The summit offered Somaliland an opportunity to open up for discussion the 1960 dubious failed union, a subject Somalia has forever been eschewing. Farmaajo’s team was already on the back foot, but the knot tightened further on his men for lacklustre attitude towards the talks when in an apparent attempt to derail the proceedings of the talks, they tabled trivial points undermining Somaliland’s sovereignty and the summit almost collapsed. It was a deadlock to be rescued by Djibouti at the eleventh hour to save face for everyone, well except for Somaliland.

The organizers may have planned to pave the way for eventually a favourable outcome for Somalia, but it was Somaliland, capitalizing on the opportunity, that has, piercing into their psyche of the convenors with undisputed history, has turned a new page. Nodding and note taking American Ambassador under the tutorship of Dr Edna Adam fed the pedant populations of Somaliland with much-needed pride. The contrasting photos of the Somalian delegate returning home under the cover of darkness and Somaliland’s delegate receiving a hero welcome in broad daylight speak volumes. As former Somaliland vice president, Ahmed Yussuf Yasin has tellingly observed the welcoming crowd braving the Covid-19 risks were sending multiple messages to their president, to the leaders of Somalia, Djibouti and Ethiopia and to the Americans and beyond: to show the world that MBA only represents them in a two-state solution scenario and to express their unwavering support for anyone championing their aspirations.

President MBA showed in his speech so much charisma that made President Farmaajo look so sloppy that Somaliweyn pundits struggled to hide their frustration with the ineptness of “Somalinnimo” sentiments. Some even went so far as to suggest the summit was not meant to bring the two sides closer but to humiliate the very Somaliweyn ideal.

However, there were blind alleys to the talks. Suspicion arose when a few days later, Djibouti had unconventionally issued a ghost communique suggesting that Somaliland had, in the end, agreed on two very contentious points, one pertaining to cultural exchange with Somalia and the other to co-management of the Somaliland airspace. The suspicion was further inflamed when Somaliland’s Foreign Minister, Yasin Haji Mohamoud, suggested the communique contained a misprint, Edna Adam tried to play it down, but MBA alluded to Somaliland making a concession on the contentious cultural exchange point but with attached conditions.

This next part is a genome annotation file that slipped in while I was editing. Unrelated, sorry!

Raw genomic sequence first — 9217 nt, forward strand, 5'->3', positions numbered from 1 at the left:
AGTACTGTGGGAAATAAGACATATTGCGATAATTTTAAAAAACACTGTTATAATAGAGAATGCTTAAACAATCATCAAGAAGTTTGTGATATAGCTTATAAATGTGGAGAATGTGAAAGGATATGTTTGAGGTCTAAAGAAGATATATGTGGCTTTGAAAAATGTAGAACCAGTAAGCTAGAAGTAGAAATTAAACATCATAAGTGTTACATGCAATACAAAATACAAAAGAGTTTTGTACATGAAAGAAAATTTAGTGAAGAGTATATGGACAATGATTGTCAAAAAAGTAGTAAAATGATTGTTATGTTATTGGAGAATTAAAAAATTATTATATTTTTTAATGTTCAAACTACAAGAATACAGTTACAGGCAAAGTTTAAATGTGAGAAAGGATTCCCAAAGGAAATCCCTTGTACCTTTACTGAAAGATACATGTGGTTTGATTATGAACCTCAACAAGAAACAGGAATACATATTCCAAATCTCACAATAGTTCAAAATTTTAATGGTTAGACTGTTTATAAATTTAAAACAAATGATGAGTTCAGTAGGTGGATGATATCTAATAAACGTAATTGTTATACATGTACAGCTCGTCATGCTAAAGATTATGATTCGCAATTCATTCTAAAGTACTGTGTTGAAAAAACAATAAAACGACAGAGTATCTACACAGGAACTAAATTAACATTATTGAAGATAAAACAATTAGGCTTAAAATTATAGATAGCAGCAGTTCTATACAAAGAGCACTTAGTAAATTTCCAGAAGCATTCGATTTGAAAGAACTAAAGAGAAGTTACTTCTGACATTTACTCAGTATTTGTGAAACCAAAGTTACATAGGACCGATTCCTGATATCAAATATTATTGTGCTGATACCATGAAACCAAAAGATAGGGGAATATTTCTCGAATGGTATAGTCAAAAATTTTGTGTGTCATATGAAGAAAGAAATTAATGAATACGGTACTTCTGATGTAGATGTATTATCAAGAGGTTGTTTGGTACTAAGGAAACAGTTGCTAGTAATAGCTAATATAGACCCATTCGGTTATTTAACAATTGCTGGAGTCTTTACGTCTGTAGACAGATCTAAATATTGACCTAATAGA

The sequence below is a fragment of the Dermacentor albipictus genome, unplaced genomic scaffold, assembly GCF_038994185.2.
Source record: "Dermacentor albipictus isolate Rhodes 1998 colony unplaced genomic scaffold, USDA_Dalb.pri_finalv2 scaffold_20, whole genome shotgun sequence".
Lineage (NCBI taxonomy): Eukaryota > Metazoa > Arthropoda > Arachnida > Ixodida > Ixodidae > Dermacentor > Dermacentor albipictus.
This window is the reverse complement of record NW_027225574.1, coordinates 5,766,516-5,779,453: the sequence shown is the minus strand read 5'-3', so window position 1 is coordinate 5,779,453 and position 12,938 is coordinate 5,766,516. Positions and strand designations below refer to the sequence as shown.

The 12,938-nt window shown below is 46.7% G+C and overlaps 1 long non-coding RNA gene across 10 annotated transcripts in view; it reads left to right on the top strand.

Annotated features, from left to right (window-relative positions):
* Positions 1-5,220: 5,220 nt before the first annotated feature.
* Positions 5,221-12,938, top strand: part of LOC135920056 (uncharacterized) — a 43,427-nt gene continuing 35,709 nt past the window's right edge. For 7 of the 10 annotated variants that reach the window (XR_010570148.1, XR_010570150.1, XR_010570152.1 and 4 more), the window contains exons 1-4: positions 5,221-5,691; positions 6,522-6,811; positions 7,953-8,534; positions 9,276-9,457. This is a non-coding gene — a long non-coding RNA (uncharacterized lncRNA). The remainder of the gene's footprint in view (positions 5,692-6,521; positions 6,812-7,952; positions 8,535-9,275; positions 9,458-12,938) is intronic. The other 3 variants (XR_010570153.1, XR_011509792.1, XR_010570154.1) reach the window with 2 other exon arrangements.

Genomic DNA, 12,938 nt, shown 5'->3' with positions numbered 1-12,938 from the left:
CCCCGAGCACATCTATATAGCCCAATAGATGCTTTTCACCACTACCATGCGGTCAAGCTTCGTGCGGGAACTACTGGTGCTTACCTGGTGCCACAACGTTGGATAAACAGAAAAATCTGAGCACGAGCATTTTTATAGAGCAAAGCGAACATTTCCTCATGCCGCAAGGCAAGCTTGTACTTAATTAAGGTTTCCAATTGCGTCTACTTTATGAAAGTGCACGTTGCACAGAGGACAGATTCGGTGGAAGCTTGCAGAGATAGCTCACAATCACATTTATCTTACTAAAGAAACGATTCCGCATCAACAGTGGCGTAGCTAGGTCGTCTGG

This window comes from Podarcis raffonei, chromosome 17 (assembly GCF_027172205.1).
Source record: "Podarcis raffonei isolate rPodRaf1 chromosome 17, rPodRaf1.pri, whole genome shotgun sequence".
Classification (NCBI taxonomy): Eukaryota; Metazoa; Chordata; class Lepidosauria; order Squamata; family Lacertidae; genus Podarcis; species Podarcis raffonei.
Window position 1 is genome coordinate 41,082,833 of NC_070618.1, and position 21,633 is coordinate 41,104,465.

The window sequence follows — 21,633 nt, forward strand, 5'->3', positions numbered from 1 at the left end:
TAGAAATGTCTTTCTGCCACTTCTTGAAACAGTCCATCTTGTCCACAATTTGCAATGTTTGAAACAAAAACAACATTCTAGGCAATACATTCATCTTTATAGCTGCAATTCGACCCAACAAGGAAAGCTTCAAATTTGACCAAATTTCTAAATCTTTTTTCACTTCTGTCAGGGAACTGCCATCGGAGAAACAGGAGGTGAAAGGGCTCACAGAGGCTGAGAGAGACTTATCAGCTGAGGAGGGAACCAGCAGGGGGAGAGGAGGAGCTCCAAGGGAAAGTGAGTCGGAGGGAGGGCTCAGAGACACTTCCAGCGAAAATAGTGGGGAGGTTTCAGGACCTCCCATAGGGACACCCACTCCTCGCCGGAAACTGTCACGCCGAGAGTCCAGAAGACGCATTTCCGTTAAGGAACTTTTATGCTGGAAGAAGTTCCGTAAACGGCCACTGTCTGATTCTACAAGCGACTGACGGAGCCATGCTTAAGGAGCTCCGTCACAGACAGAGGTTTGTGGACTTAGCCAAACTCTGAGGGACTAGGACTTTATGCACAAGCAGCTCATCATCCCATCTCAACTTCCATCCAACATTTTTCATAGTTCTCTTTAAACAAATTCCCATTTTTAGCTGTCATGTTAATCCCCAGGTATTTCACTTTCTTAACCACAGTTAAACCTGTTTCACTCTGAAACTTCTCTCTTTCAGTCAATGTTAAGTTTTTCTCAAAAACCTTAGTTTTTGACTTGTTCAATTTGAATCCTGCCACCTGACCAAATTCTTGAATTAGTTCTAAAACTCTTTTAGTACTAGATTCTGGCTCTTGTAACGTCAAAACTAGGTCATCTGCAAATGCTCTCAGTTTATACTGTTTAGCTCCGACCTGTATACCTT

The president took the risk of taking off the edge of his rising popularity when he tried to explain away the mess that it was a question of semantics. Much to the relief of anxious Somalilanders, the confusion was cleared following the announcement of Somaliland exchanging diplomatic missions with the China Republic of Taiwan. With the news that Somaliland has indeed turned the page, Farmaajo wasted no time. He immediately summoned the mainland Chinese Ambassador in Mogadishu to his fortified office. According to his office’s communique, the two discussed the territorial integrity of their countries being infringed by Taiwan and Somaliland. To the talk’s critics, Farmaajo’s move was nothing but a knee jerk reaction indicating Somalia was not seeking a dialogue but control over Somaliland and wanted the trio (now plus the Chinese) to help her rescue her shipwrecked expansionist agenda. In any case, the new Taiwan connection has certainly dispelled any pretensions that under the sway of the summit Somaliland’s resolve may have weakened. The nodding and note-taking Americans are now suddenly welcoming the new Taipei-Hargeisa connection.

By

Hussein Abdillahi, Ph.D habdillahi@gmail.com

Mohamed Obsiye, Ph.D mobsiye78@hotmail.com


Bio of the authors

Mohamed Obsiye, Ph.D.  is a freelance researcher with keen interest in the nexus of ethnicity, nationalism and nation-state building.  He can be reached mobsiye78@hotmail.com

Hussein Abdillahi, Ph.D. is a former senior consultant to the Ministry of Agricultural Development in Somaliland and formerly a self-exiled dissident of The dictatorial regime of Siad Barre